Unfortunately I must respectfully disagree, not with his knowledge of Scriptural text, but with his conclusions concerning Scripture. There’s a question that is being missed. It’s one that most people don’t think to ask themselves: where did the Bible come from? I don’t mean the “inspired by God” sort of come from, but how did such diverse writings as Leviticus and Revelation come to be gathered into the work that Christians call the Bible?
In truth, if we are to take every statement about Scripture that occurs in the New Testament as evidence that Scripture alone is enough for Christian faith, then Christians would need to abandon that very part of the Bible. What we call the New Testament did not exist at the time that Jesus and his followers spoke and wrote, nor did it exist as a collected work for centuries after. They had only the Old Testament – the stories and letters of the New Testament era had yet to be written, sifted through, and selected to be the authoritative works, or canon, of the Good News. Each reference to Scripture that occurs in Scripture itself is a reference to the Old Testament. The King James Bible did not appear at Pentecost.
John himself tells us that not everything concerning Christ’s work is in Scripture in John 21:25, saying “There are also many other things that Jesus did, but if these were to be described individually, I do not think the whole world could contain the books that could be written.” Indeed, even if they had been written down, a large part of the population could not have read the books, let alone afford them since they were not as blessed with literacy or ability to buy books as we are. That is why the New Testament letters repeatedly describe a process of oral teaching and traditions: “And what you have heard from me through many witnesses entrust to faithful people who will have the ability to teach others as well.” (2 Tim 2:2); “Therefore, brothers, stand firm and hold fast to the traditions that you were taught, either by an oral statement or by a letter of ours.”(2 Thes 2:15); “Thus faith comes from what is heard, and what is heard comes through the word of Christ.” (Rom 10:17). Lacking a written New Testament those first years, it was a preaching church: “They devoted themselves to the teaching of the apostles and to the communal life; to the breaking of bread and to the prayers.” (Acts 2:42). That does not mean, of course, that there was no study of the Old Testament - indeed, those are the Scriptures they searched - and with about 80% of the quotations of the New Testament coming from the Greek Septuagint, we've been left with a good idea of what the Old Testament they studied looked like.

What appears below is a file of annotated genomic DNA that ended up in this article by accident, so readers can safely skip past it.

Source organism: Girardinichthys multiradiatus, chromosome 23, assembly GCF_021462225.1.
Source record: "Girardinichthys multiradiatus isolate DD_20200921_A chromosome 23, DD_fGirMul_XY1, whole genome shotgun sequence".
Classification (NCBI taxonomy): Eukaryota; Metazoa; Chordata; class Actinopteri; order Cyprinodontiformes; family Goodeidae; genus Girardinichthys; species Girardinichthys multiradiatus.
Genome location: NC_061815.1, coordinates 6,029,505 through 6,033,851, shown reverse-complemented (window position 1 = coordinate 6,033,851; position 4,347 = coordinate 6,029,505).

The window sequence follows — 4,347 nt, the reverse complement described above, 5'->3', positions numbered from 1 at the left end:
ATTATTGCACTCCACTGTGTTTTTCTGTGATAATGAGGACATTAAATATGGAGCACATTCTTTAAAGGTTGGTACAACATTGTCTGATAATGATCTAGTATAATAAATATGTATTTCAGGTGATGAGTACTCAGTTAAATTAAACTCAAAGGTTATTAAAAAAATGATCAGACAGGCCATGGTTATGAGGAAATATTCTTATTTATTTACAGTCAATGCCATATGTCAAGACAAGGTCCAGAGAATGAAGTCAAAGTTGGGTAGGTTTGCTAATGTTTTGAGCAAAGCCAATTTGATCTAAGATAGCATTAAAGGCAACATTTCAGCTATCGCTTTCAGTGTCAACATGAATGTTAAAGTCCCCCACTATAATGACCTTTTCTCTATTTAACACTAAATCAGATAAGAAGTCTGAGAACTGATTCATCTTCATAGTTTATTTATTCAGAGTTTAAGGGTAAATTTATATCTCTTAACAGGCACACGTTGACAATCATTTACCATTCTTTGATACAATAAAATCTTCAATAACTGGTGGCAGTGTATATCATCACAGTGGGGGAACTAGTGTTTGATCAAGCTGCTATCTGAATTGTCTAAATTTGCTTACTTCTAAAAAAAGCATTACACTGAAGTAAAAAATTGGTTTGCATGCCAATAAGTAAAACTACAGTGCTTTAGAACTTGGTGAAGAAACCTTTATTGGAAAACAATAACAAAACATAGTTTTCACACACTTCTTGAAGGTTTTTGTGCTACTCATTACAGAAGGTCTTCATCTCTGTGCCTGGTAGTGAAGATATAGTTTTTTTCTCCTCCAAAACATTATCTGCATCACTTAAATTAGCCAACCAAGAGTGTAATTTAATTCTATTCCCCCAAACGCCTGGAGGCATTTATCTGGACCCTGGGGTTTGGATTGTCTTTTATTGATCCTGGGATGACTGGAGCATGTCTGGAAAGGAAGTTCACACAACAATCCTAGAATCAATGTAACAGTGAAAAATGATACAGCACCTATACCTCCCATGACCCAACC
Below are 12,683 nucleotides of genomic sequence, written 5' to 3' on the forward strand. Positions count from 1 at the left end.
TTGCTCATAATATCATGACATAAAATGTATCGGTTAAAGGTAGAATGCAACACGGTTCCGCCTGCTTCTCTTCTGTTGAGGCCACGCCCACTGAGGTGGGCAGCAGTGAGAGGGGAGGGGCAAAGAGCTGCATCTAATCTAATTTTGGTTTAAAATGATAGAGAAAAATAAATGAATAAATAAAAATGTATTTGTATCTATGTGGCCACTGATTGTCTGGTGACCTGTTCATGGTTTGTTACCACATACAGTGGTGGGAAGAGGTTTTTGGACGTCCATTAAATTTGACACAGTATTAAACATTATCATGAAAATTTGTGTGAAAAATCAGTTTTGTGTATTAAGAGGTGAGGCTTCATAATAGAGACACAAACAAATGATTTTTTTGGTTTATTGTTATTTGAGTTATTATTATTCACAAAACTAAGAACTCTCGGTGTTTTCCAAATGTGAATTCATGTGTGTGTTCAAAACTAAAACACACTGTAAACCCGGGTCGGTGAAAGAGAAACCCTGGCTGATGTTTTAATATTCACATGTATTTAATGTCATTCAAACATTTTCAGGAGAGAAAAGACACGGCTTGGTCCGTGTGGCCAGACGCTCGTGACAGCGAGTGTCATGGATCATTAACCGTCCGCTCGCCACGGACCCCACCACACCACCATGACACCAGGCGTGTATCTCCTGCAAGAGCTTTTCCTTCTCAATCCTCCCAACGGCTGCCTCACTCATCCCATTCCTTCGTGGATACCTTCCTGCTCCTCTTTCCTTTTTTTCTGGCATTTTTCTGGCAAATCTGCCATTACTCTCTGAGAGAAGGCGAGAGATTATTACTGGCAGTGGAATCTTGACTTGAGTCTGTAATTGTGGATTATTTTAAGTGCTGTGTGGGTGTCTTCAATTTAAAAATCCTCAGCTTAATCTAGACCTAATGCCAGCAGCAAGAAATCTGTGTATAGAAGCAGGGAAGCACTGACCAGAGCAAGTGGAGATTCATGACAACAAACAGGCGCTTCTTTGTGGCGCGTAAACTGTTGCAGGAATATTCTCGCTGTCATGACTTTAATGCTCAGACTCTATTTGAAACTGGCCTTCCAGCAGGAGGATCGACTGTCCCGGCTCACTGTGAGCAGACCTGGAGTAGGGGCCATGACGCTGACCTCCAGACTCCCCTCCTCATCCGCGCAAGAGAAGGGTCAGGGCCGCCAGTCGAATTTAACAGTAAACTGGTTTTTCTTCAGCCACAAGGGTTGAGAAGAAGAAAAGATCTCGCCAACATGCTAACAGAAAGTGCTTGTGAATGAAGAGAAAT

The New Testament writers themselves quoted from sources outside of the Old Testament: Jude quotes Enoch, a book considered canonical by only a few, in verses 14 and 15 when he says “Enoch, of the seventh generation from Adam, prophesied also about them when he said, “Behold, the Lord has come with his countless holy ones to execute judgment on all and to convict everyone for all the godless deeds that they committed and for all the harsh words godless sinners have uttered against him.”” Jude also recounts a dispute between the archangel Michael and the devil over the body of Moses, yet there is no written record of this story – it seems to come from Jewish tradition (Jude 9).
There is nothing in Holy Writ that says that it ALONE is sufficient. And in the end, somebody had to make the decision and declaration that THESE writings and THESE alone constitute the New Testament and declare that no more would be added. In 367, Athanasius, Bishop of Alexandria, listed the 27 books we know as the New Testament and used the word “canonized” in regard to them. The Council of Rome of Pope Damascus I in 382 issued a list identical to it, and the commissioning of the Latin Vulgate edition of the Bible by the same pope fixed those 27 books in the mind of Christianity as the New Testament for all the centuries since then. Even Luther’s opinion that James was “an epistle of straw” could not change that. The Bible of Christianity did not come first – the Christian Church did.
The Bible is indeed inspired by God and many more should be reading it and paying attention to its teaching than to the seemingly endless adventures of Lindsay Lohan, especially in this multi-media age. But if each one of us could truly interpret it clearly with no need of anything or anyone else then Christianity would not have fragmented into thousands of pieces, each piece built on someone’s interpretation of the Bible.
All quotes from Scripture are from The New American Bible. Because that’s the version I have that has big print…